Kindle Paperwhite vs Nook Touch with GlowLight Review (Video)
Yesterday in the Kindle Paperwhite video review there was a brief comparison of the Kindle Paperwhite and the GlowLight Nook Touch. Today I decided to put together a full comparison between the two to show the differences in screen lighting and to do a walkthrough of their main features. I also put together these lists below to highlight the similarities and advantages of each.
Kindle Paperwhite and Nook GlowLight Similarities
- Both ebook readers have 6-inch E Ink screens.
- Both come equipped with frontlights to better illuminate the display in lower lighting, and both offer adjustable brightness.
- Same price of $119, although the Kindle comes with ads that cost an extra $20 to remove.
- The homescreen layouts are similar, both offering list view and cover view with the same sort or organizing features and collections.
- Both have 2GB of internal storage (about 1GB usable on the Nook, and 1.25GB on the Kindle).
- Both have touchscreens (different tech, though).
- Similar font choices and sizes and layout adjusting options.
- Access to library ebooks.
- Highlights, notes, search, dictionary look-up, sharing via Facebook and Twitter, generated table of contents, bookmarks, free cloud storage of ebooks.
- Both have WiFi.
- Both connect to their respective stores for content.
- Similar battery life.
- 1 year warranty.
Kindle Paperwhite Advantages
- Supports Amazon’s ebooks and periodicals.
- The lighting is whiter and more uniform, although not perfectly uniform.
- The LED lights are more hidden and thus less distracting.
- The Kindle Paperwhite uses a higher resolution screen than the Nook that makes everything appear sharper and clearer.
- Support for Kindle Games and Kindle Apps.
- The Kindle Paperwhite has a basic web browser for visiting web sites and downloading PRC, MOBI, and TXT ebooks (the GlowLight Nook has a hidden web browser and there’s a reason it was hidden—it’s terrible).
- X-Ray feature analyzes a book’s contents with references from Wikipedia and Shelfari.
- Reading progress feature analyzes reading time and estimates how long it will take you to finish a chapter and the whole book.
- Landscape mode.
- Can set different dictionaries.
- Better PDF support, but neither device is very good in that regard.
- The ads (Special Offers) aren’t all bad; you get coupon deals otherwise unavailable, and sometimes free credit to spend at Amazon.
- Optional free 3G wireless (works for Amazon, Wikipedia, and Shelfari).
- View popular highlights and public notes other readers have left in the book.
- Annotations backup.
- Partial page refresh can be turned on and off.
- Contrast darken feature for PDFs.
- Search Wikipedia from an ebook.
- Borrow 1 free ebook per month for Prime Members.
- Supports multiple languages: English, German, Spanish, French, Italian, Chinese, and Portuguese.
- Highlight words and paragraphs in ebooks to get translations into dozens of languages using Bing Translator.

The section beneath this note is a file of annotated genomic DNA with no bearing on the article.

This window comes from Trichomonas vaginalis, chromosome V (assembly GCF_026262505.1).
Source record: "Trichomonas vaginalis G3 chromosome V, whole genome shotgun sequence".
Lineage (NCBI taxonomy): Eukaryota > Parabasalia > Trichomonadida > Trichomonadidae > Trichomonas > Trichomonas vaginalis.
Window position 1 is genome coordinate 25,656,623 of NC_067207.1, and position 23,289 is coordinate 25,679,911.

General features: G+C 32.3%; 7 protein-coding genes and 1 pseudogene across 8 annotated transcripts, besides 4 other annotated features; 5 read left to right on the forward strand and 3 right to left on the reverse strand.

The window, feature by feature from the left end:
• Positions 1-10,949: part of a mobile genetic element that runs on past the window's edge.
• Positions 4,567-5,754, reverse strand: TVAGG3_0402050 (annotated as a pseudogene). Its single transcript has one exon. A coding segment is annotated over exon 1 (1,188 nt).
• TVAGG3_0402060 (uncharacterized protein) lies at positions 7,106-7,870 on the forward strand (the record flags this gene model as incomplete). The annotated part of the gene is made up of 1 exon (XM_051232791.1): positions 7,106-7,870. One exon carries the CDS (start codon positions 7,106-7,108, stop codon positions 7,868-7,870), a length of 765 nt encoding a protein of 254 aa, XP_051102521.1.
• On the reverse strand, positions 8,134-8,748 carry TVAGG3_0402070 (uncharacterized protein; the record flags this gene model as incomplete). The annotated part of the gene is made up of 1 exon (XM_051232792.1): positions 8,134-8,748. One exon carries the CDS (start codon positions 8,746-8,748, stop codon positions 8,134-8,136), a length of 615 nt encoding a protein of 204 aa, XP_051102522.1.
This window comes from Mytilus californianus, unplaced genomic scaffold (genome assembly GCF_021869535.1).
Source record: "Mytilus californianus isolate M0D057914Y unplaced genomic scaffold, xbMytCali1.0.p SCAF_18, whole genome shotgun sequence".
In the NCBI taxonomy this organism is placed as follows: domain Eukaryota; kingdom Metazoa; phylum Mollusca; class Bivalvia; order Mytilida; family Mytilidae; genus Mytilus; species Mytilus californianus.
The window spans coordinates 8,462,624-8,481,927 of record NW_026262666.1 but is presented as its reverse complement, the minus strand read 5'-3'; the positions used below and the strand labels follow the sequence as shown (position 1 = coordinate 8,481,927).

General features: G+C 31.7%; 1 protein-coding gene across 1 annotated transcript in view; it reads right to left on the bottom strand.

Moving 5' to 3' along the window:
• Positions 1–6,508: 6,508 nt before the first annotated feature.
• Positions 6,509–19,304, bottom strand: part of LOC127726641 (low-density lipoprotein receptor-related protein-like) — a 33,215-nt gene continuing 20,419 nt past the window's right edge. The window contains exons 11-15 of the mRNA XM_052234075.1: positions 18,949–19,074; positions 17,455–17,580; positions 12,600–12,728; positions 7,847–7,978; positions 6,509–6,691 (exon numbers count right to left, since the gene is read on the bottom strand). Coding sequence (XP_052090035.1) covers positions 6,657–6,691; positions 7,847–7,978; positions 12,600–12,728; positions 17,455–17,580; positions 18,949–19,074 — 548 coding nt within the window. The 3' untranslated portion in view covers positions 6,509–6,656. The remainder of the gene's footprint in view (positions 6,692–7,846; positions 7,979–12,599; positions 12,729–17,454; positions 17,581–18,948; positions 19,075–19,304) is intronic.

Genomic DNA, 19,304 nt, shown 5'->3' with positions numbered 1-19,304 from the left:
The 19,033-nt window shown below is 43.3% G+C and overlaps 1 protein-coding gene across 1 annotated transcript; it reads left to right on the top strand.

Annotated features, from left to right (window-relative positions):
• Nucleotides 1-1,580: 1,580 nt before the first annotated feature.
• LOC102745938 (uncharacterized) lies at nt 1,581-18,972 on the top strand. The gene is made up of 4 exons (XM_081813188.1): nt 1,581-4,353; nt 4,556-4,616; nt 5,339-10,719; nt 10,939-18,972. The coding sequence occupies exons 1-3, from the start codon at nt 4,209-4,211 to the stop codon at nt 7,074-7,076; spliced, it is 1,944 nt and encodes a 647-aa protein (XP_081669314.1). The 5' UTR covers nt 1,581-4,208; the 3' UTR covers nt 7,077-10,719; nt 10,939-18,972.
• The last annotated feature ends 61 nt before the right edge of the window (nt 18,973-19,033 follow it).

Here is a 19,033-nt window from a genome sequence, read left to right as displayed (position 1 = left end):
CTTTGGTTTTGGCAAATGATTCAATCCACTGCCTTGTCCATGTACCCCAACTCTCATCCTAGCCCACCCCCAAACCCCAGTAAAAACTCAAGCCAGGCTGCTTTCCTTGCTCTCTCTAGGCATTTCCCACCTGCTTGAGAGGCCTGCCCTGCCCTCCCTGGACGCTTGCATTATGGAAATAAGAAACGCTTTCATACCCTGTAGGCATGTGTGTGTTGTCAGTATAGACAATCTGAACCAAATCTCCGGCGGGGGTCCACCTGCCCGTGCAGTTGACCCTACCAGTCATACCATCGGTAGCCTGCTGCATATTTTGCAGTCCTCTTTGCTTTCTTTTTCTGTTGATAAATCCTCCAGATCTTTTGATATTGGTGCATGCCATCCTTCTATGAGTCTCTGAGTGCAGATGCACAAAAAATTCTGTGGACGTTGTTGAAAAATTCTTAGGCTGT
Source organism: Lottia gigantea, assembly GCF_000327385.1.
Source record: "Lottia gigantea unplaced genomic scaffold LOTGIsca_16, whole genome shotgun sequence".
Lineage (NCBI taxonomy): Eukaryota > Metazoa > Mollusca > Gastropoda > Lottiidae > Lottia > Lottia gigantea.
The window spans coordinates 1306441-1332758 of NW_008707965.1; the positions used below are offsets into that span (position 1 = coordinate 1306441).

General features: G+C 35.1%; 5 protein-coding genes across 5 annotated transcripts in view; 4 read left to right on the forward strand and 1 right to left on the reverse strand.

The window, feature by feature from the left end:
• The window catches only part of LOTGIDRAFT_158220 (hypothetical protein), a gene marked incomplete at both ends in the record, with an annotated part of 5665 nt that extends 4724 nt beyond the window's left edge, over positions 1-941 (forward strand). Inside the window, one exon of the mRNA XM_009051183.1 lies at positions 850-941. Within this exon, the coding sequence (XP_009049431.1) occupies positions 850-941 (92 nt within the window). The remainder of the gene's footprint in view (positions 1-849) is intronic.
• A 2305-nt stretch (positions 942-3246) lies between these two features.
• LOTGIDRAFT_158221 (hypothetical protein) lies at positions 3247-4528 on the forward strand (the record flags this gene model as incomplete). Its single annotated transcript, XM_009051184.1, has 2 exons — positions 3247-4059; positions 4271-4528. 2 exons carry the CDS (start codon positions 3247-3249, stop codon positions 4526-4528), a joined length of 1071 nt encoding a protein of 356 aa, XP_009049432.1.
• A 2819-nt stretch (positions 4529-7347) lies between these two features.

- Send to Kindle apps and email address makes emailing ebooks and documents to the Kindle Paperwhite easy.
- Can have ebooks from public libraries wirelessly delivered (Nook has to transfer via USB).
- Kindle Panel View for comics and manga (I’ve yet to see this actually work yet, however).
- Optional auto-wake, auto-sleep cover accessory.
- Thinner design.
Nook Touch with GlowLight Advantages
- Supports B&N’s ebooks and periodicals as well as ebooks with Adobe DRM sold from a wide selection of ebook stores.
- Supports the most widely used format: EPUB.
- The Nook has a microSD card slot and supports cards up to 32GB.
- The frontlight can be turned off (the light stays on ever so slightly on the Kindle Paperwhite even at the lowest setting).
- Physical buttons: there’s an "n" button that brings up a menu and turns the GlowLight on and off, and buttons on each side for turning pages.
- Can fast scan through pages by holding the page buttons down.
- The GlowLight Nook Touch can be rooted to run Android apps (the Kindle app even works, among many others; in fact a good share of the advantages above for the Kindle get nullified with a rooted Nook Touch).
- No screensaver ads.
- Comes with USB wall charger.
- From my experience the infrared touchscreen is slightly more responsive than the Kindle Paperwhite’s capacitive screen; both are really good but with the Kindle I find myself having to tap things more than once to get a response occasionally.
- Design is more comfortable to hold.
- LendMe feature makes lending certain ebooks easy, and can be done directly from the Nook Glow itself.
- Set custom screensavers.
- In store customer support.
- Option to set screen timeout by 2, 5, 15, and 60 minutes.
- Turn on and off publisher defaults.
- Free in store reading (read certain ebooks for free at Barnes and Noble stores for up to one hour a day).
- Lighter by half an ounce.
Kindle Paperwhite vs GlowLight Nook Touch: Specs
|Kindle Paperwhite||GlowLight Nook Touch|
|Screen||6-inch E Ink Pearl with Paperwhite||6-inch E Ink Pearl with GlowLight|
|Resolution||1024 x 758||800 x 600|
|Processor||?||800MHz TI OMAP 3|
|Storage||2GB, no memory card slot||2GB, microSD card slot|
|Wireless||WiFi, 3G optional||WiFi|
|Page Buttons||None||Yes, 2 both sides|
|File Support||AZW, PRC, MOBI,
|Battery||Up to 2 months||Up to 2 months|
|Weight||7.5 ounces (213 grams)||6.95 ounces (197 grams)|
|Dimensions||6.7″ x 4.6″ x 0.36″||6.5″ x 5″ x 0.47″|
|MSRP||$119 – $199||$119|